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Retraction published on 2 March 2015, see Nanomaterials 2015, 5(1), 268-269.

Open AccessArticle
Nanomaterials 2014, 4(2), 203-221; doi:10.3390/nano4020203

Potential Impact of Multi-Walled Carbon Nanotubes Exposure to the Seedling Stage of Selected Plant Species

Laboratory of Environmental Medical Chemistry, Graduate School of Environmental Science, Hokkaido University, Sapporo 060-0810, Japan
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Author to whom correspondence should be addressed.
Received: 7 February 2014 / Revised: 22 March 2014 / Accepted: 22 March 2014 / Published: 31 March 2014
(This article belongs to the Special Issue Nanotoxicology)
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Abstract

Phytotoxicity is a significant consideration in understanding the potential environmental impact of nanoparticles. Abundant experimental data have shown that multi-walled carbon nanotubes (MWNTs) are toxic to plants, but the potential impacts of exposure remain unclear. The objective of the present study was to evaluate possible phytotoxicity of MWNTs at 0, 20, 200, 1000, and 2000 mg/L with red spinach, lettuce, rice, cucumber, chili, lady’s finger, and soybean, based on root and shoot growth, cell death, and electrolyte leakage at the seedling stage. After 15 days of hydroponic culture, the root and shoot lengths of red spinach, lettuce, and cucumber were significantly reduced following exposure to 1000 mg/L and 2000 mg/L MWNTs. Similar toxic effects occurred regarding cell death and electrolyte leakage. Red spinach and lettuce were most sensitive to MWNTs, followed by rice and cucumber. Very little or no toxic effects were observed for chili, lady’s finger, and soybean.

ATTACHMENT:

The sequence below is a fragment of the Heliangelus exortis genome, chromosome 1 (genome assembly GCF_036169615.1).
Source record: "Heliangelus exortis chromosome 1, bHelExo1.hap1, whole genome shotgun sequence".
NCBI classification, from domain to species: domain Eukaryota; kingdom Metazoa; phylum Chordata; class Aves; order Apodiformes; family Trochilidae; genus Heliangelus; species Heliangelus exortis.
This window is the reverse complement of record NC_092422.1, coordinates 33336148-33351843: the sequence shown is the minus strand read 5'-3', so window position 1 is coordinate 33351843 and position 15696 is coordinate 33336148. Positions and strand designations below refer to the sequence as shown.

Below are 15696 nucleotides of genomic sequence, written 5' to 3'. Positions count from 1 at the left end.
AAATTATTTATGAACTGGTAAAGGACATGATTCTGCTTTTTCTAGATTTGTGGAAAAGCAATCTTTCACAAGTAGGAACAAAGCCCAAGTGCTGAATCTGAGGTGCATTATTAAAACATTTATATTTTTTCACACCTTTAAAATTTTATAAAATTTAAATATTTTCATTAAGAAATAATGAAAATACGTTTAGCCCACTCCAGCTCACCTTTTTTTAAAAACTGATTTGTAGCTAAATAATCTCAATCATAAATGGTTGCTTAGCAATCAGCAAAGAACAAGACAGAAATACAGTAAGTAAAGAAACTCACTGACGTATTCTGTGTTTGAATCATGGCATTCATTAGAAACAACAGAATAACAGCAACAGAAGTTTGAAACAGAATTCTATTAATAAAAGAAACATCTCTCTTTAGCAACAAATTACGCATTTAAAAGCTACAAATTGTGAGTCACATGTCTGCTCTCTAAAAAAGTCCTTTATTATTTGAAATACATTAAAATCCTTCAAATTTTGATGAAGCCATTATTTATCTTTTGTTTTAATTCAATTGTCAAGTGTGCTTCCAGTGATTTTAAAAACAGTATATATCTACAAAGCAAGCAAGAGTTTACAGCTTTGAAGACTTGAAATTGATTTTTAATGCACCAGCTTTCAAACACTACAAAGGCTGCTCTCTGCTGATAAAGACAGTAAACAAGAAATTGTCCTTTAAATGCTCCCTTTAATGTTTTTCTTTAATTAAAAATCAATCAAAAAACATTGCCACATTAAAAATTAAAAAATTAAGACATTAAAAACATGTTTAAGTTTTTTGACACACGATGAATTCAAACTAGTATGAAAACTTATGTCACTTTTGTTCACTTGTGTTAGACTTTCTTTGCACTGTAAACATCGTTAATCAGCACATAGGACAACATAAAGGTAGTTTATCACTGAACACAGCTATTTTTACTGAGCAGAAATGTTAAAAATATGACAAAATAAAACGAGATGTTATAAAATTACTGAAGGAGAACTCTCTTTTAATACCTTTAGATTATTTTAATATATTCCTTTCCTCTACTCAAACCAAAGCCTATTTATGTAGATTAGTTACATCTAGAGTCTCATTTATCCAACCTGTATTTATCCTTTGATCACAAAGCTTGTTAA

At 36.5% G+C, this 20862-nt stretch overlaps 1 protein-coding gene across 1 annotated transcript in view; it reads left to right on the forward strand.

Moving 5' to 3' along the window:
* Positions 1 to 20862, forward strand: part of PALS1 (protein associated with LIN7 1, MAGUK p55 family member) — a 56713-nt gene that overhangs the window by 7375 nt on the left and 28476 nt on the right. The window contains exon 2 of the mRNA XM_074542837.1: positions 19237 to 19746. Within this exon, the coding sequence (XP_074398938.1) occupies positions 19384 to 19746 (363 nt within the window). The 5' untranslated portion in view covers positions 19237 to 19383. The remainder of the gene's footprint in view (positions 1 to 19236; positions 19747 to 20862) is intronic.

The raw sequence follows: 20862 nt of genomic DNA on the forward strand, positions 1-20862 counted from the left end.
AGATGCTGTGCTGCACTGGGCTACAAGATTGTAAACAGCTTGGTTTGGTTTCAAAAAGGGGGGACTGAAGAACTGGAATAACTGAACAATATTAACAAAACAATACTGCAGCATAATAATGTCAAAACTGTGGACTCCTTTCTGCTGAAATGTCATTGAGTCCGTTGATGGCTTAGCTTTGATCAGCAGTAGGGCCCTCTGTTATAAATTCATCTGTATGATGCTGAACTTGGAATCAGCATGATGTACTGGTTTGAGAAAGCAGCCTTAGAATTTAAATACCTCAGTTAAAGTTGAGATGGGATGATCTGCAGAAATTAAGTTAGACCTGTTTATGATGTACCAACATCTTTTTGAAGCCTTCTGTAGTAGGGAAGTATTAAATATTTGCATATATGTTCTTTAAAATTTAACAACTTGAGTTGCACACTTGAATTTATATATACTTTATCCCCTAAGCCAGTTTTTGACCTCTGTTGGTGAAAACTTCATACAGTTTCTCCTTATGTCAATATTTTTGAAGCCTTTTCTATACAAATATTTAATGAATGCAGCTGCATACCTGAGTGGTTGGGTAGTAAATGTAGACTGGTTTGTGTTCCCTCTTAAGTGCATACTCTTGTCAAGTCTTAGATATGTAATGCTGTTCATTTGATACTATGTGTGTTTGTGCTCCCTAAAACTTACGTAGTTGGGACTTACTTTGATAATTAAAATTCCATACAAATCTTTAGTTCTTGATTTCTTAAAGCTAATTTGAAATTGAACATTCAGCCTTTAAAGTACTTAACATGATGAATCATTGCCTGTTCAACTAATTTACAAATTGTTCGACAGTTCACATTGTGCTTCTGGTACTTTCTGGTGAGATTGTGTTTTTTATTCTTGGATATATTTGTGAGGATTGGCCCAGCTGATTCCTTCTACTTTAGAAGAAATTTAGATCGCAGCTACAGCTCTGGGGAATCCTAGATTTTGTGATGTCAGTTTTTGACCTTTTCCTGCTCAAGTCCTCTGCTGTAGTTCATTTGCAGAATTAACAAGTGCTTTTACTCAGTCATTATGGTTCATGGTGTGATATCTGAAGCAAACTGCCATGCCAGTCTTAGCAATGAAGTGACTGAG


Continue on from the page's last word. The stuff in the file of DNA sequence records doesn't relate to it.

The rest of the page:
Keywords: phytotoxicity; multi-walled carbon nanotubes (MWNTs); seedling stage; cell death; electrolyte leakage phytotoxicity; multi-walled carbon nanotubes (MWNTs); seedling stage; cell death; electrolyte leakage
This is an open access article distributed under the Creative Commons Attribution License (CC BY 3.0).

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MDPI and ACS Style

Begum, P.; Ikhtiari, R.; Fugetsu, B. Potential Impact of Multi-Walled Carbon Nanotubes Exposure to the Seedling Stage of Selected Plant Species. Nanomaterials 2014, 4, 203-221.

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